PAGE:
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Last updated: October 28, 2013 9:44 pm
Confronted with European fury at US spying, Washington is divided over whether its allies’ anger is genuine or a calculation that they can use the revelations to change the terms of intelligence sharing and targeting.
The Obama administration is battling to contain the diplomatic fallout from the latest series of leaks from documents taken by Edward Snowden, a former US intelligence contractor, when he fled the US in May.
In a sign that National Security Agency could be losing important political support at home, Dianne Feinstein, the chair of the Senate intelligence committee, announced on Monday a “total review” of US intelligence collection and said she was “totally opposed” to tapping the phones of leaders of friendly countries.
The most embarrassing details involve reports that the NSA, the eavesdropping body, was tapping the mobile phone of Angela Merkel, prompting the German chancellor to demand that the two countries renegotiate their intelligence relationship.
The administration has gone beyond usual intelligence protocol to assuage the Germans, saying the US is not tapping, and will not tap, Ms Merkel’s phone, leaving hanging the suggestion that the NSA did so in the past.
“We do not want to get into the business of inventorying everything we have done on the intelligence side in the past,” Ben Rhodes, deputy national security adviser, told MSNBC on Monday.
Interviews with former US intelligence and security officials, who declined to be identified, display a sharp divide over the kinds of surveillance tactics exemplified by the targeting of Ms Merkel.
“Of course, the intelligence services would want to tap the top person’s phone – if you want to understand what a country really thinks about an issue, it is the most effective way,” said a former security official.
However, a former CIA analyst said the growth of the NSA and the scope of its operations had outpaced oversight of the agency, and common sense about the targets it should pursue.
“Just because you can do it doesn’t mean you should,” he said, adding that the risks of getting caught tapping Ms Merkel’s phone outweighed the benefits of the information gained by doing so.
Underlying the debate over Ms Merkel are longstanding and deep tensions over intelligence sharing between the US and European nations such as Germany and France.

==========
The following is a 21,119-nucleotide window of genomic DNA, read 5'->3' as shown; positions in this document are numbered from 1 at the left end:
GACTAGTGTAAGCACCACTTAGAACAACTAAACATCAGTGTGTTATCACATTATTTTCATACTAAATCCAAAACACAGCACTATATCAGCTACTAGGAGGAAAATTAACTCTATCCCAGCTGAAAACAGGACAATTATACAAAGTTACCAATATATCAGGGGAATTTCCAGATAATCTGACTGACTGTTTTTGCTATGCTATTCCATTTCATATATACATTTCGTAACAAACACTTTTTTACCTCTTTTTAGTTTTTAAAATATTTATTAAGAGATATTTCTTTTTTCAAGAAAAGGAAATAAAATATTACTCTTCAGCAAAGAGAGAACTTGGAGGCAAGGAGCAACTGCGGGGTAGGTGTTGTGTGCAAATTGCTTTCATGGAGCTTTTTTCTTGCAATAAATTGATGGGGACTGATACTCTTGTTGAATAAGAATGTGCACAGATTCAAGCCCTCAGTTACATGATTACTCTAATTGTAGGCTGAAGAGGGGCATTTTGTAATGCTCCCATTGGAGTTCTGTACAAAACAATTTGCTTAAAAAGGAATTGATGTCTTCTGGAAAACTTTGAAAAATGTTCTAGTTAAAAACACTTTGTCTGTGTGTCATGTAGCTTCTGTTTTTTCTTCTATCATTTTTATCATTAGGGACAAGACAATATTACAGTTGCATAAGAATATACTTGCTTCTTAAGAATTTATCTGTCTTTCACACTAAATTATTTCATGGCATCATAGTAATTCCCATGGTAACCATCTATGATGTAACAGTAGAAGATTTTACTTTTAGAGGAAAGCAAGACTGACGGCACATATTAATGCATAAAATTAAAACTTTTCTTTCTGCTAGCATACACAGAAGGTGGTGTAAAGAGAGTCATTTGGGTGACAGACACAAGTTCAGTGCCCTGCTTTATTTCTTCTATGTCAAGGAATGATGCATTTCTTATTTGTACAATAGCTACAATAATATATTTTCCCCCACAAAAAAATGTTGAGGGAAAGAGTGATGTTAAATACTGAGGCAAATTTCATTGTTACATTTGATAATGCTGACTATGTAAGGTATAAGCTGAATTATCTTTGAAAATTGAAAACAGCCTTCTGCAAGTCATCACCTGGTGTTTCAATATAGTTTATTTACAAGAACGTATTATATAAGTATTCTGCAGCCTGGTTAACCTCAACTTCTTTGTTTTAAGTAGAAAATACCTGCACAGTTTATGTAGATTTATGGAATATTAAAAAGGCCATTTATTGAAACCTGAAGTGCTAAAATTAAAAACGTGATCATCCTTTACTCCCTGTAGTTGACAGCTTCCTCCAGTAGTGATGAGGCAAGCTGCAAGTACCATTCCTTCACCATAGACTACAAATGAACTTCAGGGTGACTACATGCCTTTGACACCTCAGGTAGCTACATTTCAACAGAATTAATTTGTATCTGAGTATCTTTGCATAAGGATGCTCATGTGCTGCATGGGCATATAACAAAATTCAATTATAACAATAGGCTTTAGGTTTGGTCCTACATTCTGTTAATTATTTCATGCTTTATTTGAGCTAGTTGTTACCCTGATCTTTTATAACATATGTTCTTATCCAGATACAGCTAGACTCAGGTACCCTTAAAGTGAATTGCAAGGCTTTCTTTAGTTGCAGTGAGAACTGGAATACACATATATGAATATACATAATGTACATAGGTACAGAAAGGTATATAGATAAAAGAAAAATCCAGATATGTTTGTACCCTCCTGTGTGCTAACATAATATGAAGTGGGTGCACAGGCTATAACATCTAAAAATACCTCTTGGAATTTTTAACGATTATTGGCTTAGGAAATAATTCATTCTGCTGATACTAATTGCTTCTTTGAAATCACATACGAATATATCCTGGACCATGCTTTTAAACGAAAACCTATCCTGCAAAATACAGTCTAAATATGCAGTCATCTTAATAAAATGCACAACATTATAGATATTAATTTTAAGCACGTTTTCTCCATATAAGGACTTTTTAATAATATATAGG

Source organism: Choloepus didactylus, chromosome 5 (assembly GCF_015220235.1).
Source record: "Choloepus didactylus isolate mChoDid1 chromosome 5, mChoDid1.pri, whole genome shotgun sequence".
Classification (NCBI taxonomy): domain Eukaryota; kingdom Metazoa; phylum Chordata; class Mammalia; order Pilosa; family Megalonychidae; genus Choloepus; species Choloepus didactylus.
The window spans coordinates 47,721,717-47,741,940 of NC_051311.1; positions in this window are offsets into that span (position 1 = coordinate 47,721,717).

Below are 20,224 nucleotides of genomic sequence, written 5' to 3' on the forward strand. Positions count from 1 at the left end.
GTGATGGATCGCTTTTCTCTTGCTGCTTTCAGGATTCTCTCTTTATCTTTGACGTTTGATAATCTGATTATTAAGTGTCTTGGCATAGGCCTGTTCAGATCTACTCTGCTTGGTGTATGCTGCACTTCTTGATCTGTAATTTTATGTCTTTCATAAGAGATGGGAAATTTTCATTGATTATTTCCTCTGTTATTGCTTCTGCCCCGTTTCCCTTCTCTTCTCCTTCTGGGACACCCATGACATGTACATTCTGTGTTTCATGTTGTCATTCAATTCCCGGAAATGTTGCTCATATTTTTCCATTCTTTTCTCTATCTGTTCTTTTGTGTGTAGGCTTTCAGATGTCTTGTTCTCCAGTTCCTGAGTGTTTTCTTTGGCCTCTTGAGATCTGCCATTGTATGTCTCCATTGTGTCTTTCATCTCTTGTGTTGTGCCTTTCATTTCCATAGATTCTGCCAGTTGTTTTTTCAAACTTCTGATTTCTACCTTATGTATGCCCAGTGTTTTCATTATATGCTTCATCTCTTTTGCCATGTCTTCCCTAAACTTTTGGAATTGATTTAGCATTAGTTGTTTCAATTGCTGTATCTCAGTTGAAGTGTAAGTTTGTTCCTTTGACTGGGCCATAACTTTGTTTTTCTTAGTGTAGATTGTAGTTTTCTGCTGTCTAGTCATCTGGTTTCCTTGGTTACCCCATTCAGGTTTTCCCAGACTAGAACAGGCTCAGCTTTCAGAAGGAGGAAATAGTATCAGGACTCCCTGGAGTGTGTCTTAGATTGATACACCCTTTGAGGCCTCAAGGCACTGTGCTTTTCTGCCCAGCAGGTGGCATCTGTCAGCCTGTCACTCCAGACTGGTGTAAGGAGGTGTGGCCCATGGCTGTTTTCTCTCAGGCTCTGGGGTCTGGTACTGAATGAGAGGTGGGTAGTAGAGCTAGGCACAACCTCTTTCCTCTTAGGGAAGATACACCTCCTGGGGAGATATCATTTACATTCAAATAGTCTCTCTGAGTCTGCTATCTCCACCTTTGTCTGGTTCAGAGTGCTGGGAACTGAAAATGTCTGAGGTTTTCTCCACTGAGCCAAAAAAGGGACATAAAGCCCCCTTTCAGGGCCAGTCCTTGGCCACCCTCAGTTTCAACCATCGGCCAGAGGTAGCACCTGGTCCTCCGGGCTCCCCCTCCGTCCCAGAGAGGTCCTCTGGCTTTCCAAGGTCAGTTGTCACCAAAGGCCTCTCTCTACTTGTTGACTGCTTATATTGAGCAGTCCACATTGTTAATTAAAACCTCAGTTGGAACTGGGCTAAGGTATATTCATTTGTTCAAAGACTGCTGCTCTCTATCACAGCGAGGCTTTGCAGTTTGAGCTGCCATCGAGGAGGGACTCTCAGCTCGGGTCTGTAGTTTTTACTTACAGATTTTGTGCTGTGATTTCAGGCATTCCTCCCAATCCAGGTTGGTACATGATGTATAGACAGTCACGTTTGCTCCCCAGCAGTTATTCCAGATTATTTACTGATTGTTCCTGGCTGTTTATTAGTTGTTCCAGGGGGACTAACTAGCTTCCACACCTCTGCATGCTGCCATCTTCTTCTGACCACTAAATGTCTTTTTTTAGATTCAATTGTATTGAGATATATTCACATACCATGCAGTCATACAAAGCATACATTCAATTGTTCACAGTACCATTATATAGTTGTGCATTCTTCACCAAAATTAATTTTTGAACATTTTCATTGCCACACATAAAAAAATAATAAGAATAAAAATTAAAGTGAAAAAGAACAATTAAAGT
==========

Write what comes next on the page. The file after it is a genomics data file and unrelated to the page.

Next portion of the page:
The US has for decades, and with few interruptions, shared intelligence with four other countries, the UK, Canada, Australia and New Zealand, under the so-called “five eyes” agreement which includes a proviso that they do not spy on each other.
“Germany and France have long resented this special relationship in intelligence,” said Tim Naftali, of the New America Foundation. “But the question is whether [France and Germany] would be able to accept the co-ordination of their foreign policies that comes along with the agreement.”
When intelligence agencies discuss targeting they are giving away what they know, said Mr Naftali. “Is the US prepared to do that across the board with France and Germany?”
James Lewis, of the Center for Strategic and International Studies, said the scope of intelligence sharing with European partners, including satellite imagery, was wide. But there are also many areas where policies diverged, which made sharing difficult.
You are 100 times more likely to be put under surveillance by your own government if you live in Italy or Netherlands [than the US]. They are all spying on us, and one of the reasons to make a big fuss is to weaken US intelligence
- Stewart Baker, former senior official at Department of Homeland Security
“The Germans have made a political decision not to press the Chinese on economic espionage,” said Mr Lewis, something that is high priority for the US. “They are the ones in Europe with their foot on the brake in putting more pressure on China.”
Some in Washington are more cynical about the uproar, seeing European complaints as hypocritical and designed to gain an upper hand in broader negotiations about data sharing and the like.
Stewart Baker, a former senior official at the Department of Homeland Security where he was involved in negotiations with the EU over data privacy, suggested the European outrage “may be a tactical approach by people who are losing the intelligence battle with the US”.
“You are 100 times more likely to be put under surveillance by your own government if you live in Italy or Netherlands [than the US],” he said.
“They are all spying on us, and one of the reasons to make a big fuss is to weaken US intelligence. It could also create local jobs in cloud computing.”
The efforts to placate Europe are running in parallel with the White House’s review of the NSA, an inquiry limited by the fact that it is being conducted largely by people who have long worked in the intelligence system.
Jay Carney, a White House spokesman, said on Monday that the review would take into account the possible need for restrictions on the NSA, given that the growth in its technology and capacity had allowed it to broaden its targets.
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